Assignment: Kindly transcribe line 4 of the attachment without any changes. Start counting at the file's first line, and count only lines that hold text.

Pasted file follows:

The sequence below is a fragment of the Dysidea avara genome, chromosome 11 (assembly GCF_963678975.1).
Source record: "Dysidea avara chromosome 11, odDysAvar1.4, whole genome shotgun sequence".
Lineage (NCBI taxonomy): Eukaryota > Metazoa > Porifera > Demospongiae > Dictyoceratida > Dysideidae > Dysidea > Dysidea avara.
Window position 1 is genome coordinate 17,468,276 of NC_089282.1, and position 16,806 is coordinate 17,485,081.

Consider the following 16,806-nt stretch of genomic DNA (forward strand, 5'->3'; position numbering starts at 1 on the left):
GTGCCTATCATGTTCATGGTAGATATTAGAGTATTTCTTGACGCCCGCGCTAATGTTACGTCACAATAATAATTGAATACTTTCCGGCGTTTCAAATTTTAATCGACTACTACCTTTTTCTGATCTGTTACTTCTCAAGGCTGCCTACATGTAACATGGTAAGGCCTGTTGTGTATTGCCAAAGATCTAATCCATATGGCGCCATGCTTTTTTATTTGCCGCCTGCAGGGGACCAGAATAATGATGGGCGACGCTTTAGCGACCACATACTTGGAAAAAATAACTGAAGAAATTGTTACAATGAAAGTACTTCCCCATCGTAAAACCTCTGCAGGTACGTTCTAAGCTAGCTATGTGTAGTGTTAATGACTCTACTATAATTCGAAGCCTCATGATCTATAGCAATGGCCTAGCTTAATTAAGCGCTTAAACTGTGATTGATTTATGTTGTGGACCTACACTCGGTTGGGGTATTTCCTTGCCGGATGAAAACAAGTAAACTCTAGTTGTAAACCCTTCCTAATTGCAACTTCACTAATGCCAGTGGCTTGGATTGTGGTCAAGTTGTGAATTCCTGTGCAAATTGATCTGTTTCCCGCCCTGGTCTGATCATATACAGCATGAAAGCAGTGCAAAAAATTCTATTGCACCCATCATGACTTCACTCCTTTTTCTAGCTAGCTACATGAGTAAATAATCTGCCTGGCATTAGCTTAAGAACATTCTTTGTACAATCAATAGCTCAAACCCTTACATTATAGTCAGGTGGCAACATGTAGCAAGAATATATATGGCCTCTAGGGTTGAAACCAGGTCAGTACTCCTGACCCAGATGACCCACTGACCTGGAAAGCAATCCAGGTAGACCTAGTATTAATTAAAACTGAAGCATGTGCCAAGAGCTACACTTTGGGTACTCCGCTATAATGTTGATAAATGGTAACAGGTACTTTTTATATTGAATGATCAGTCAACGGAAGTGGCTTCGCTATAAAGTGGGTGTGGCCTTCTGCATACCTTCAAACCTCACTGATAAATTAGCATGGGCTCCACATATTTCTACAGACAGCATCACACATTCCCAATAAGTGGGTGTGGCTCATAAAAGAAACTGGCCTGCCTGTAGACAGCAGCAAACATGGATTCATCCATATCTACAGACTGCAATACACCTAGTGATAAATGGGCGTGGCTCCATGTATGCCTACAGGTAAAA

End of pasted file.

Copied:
Window position 1 is genome coordinate 17,468,276 of NC_089282.1, and position 16,806 is coordinate 17,485,081.